Overstruck Marks?

PHOTOS REQUIRED - marks + item
Aguest
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Overstruck Marks?

Postby Aguest » Sun Sep 24, 2017 6:49 pm

Just an average example of a coin silver fiddle-pattern fork:

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Until you try to read the hallmarks, then the mystery begins:

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The Retailer looks like "C. EVEREST" but I cannot find a record of this obscure retailer, or jeweler, or whatever....

Aguest
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Re: Overstruck Marks?

Postby Aguest » Sun Sep 24, 2017 7:26 pm

Ok, basically I read a lot of threads which talk about "Flourish" marks which are found on silver, usually in the gap from when the "Coin Silver" standard transitioned into the "Sterling Silver" standard, and these "Flourish" marks are of unknown significance but perhaps were associated with trade groups of silversmiths, sort of like the Guild system?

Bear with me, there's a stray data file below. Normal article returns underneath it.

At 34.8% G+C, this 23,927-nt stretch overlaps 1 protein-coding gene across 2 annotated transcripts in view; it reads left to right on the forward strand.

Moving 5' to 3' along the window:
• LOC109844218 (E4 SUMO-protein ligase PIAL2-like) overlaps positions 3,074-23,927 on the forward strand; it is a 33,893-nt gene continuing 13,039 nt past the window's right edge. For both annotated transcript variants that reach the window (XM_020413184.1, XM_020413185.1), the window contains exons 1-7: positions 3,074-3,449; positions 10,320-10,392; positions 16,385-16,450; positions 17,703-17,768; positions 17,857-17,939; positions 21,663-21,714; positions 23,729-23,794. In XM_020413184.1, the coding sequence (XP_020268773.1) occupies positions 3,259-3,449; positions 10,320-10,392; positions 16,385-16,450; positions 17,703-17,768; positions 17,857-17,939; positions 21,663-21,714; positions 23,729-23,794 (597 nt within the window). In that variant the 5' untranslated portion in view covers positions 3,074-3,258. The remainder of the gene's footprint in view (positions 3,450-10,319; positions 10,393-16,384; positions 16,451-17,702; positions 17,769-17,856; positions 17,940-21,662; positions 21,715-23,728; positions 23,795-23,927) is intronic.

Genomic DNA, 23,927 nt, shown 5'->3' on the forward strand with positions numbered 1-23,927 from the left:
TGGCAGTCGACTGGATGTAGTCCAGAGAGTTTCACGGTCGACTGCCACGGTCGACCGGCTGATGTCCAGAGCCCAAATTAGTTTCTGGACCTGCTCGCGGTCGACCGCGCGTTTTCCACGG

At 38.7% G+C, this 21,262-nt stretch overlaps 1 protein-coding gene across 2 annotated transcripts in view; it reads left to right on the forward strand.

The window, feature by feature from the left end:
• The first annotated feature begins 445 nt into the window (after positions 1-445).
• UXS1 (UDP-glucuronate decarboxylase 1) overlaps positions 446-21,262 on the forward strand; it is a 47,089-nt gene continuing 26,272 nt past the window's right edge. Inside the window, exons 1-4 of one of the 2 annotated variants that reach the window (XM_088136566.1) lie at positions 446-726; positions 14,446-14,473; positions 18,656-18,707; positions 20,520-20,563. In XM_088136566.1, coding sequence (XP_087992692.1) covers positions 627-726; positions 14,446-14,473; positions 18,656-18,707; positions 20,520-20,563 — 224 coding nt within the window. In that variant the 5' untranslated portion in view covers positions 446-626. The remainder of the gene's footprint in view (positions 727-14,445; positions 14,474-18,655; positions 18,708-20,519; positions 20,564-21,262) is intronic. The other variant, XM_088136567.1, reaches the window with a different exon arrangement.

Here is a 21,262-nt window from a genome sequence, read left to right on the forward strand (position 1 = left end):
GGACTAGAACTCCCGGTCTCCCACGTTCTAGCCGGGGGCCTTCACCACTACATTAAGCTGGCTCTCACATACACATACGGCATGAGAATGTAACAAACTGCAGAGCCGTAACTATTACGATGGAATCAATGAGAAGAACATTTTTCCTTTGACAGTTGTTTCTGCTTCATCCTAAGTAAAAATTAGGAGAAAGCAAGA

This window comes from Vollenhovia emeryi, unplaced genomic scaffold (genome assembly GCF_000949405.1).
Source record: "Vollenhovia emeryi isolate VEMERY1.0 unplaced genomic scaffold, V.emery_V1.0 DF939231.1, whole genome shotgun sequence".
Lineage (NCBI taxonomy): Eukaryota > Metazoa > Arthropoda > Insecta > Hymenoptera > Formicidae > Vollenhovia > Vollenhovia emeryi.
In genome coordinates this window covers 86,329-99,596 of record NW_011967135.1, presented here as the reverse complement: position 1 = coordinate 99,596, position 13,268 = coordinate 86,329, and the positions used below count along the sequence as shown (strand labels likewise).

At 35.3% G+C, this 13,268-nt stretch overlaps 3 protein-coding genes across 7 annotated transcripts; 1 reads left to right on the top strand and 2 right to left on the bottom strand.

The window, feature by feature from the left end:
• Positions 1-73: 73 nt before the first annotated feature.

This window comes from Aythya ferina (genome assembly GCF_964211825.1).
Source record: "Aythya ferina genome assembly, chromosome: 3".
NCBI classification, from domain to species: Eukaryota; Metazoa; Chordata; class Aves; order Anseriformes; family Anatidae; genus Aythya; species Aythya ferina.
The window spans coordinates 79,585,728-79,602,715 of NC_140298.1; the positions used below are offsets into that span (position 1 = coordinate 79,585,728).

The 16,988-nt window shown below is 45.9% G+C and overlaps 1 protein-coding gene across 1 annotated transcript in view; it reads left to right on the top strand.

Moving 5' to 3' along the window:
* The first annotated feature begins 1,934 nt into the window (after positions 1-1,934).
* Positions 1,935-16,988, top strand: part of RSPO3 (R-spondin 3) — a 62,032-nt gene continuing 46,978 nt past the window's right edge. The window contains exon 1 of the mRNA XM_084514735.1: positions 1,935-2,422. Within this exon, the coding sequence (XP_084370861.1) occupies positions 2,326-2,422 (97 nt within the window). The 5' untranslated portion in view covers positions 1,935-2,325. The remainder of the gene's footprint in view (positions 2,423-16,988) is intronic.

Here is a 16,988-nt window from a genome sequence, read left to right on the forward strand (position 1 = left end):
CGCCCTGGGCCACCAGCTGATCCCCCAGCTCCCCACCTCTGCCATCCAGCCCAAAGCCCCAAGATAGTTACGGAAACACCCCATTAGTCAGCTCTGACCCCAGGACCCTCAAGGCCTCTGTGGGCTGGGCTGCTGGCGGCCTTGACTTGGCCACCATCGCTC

Most of the research points toward New York, and I did read about an "Everest" family from New York, so this is where I am headed in my research....

Aguest
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Re: Overstruck Marks?

Postby Aguest » Sun Sep 24, 2017 8:04 pm

Ok this is just a theory, but the French minted a new silver coin in 1849, and I believe the marks on this fork are to signify the fact that it was made from French silver coins, which bear a very similar "6-Pointed-Star" and also the laurel wreath looks like the "fern" symbols on my fork:

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Some researchers have theorized that these "flourish marks" or "countermarks" or "counterstamps" or whatever you want to call them, had something to do with the types of coins which were being melted down in the manufacturing of the flatware, so perhaps the symbols are somehow related to the French Silver Coins which were first minted in 1849. 1849 is a good starting date for this fork, I would date it 1850-1860, right before the "Sterling Standard" became common in America and Coin Silver began to fade from the population of silver objects....

silverly
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Re: Overstruck Marks?